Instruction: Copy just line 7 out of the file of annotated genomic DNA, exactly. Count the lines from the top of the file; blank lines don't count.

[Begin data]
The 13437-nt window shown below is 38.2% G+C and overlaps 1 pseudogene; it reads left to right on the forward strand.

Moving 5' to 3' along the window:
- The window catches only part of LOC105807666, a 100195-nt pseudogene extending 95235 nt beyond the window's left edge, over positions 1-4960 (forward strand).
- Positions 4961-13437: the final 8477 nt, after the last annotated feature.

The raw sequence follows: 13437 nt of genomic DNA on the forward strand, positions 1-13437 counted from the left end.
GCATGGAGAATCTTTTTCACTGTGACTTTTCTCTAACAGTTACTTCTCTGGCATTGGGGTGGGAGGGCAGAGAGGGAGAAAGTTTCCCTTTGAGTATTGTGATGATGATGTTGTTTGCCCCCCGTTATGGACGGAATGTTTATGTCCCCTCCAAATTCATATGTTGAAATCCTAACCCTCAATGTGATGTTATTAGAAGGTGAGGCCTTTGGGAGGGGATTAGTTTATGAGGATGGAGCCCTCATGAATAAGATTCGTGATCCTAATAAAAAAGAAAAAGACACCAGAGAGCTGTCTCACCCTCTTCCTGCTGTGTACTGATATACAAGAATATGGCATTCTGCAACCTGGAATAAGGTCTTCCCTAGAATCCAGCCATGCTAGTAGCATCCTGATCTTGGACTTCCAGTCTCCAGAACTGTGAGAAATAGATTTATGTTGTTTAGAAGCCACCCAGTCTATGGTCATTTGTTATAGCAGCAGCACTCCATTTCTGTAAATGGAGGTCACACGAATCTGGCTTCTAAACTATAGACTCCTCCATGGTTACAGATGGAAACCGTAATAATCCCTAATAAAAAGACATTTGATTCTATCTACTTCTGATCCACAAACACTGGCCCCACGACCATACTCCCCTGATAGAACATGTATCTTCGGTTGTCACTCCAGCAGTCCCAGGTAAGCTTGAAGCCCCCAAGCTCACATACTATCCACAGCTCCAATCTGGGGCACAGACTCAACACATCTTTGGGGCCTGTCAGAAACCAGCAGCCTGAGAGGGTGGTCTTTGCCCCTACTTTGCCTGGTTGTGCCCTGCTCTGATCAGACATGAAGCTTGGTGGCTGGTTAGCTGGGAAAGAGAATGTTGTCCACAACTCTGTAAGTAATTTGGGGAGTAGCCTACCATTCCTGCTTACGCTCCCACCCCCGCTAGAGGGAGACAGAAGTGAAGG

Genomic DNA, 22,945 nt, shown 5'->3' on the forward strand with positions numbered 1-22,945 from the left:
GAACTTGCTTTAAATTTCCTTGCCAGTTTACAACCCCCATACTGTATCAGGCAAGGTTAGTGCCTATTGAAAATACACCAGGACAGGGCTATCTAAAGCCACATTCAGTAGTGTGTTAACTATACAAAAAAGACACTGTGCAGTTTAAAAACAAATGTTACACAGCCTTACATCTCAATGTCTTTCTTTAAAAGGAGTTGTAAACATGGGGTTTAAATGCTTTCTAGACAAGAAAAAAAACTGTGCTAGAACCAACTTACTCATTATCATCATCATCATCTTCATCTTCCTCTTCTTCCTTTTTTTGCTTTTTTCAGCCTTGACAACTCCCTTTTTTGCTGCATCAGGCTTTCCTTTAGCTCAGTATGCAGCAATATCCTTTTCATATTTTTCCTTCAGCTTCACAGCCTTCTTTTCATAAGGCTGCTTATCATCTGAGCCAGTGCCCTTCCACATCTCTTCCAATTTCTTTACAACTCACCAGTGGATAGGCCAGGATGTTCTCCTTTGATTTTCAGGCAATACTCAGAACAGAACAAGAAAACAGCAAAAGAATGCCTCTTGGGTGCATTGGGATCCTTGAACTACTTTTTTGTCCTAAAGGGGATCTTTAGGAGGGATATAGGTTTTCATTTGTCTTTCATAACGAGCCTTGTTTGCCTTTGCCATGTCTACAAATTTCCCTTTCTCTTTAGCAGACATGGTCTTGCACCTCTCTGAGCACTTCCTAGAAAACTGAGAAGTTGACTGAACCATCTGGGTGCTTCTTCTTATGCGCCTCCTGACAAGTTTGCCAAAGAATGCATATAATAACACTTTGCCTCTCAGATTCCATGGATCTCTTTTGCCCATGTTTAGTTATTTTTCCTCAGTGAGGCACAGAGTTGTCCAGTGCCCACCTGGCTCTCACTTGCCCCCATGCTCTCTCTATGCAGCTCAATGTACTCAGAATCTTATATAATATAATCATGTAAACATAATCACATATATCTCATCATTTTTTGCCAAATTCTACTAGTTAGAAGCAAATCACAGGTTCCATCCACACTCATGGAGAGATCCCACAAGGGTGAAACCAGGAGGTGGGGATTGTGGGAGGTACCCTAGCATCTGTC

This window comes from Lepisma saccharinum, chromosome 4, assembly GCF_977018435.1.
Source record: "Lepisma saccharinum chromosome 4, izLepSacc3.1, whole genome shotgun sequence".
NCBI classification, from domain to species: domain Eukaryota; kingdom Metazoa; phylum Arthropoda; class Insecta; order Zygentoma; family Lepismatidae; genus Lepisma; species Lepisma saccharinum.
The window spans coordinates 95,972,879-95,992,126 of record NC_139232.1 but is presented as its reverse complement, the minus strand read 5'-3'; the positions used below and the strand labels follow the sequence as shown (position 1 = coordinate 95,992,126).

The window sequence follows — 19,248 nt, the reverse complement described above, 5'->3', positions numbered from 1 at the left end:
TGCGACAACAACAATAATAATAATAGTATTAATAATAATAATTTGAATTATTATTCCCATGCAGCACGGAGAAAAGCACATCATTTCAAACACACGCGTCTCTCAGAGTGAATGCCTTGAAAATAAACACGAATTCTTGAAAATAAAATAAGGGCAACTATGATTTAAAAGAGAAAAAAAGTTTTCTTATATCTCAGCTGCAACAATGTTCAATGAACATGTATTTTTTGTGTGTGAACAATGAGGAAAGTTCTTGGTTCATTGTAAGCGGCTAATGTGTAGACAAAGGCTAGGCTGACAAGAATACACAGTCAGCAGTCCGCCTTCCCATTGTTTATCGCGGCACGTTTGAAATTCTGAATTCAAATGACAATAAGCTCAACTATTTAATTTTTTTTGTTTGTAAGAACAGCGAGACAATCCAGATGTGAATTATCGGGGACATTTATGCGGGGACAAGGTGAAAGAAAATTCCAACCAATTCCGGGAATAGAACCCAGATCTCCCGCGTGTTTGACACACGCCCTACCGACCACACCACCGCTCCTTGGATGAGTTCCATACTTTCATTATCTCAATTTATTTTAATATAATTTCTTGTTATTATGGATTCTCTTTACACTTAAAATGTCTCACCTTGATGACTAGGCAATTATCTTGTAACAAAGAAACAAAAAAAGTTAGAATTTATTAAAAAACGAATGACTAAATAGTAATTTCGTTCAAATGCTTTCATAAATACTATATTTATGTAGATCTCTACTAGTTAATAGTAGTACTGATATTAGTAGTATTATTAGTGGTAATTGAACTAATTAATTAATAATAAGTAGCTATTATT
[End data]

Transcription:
Genomic DNA, 22,945 nt, shown 5'->3' on the forward strand with positions numbered 1-22,945 from the left: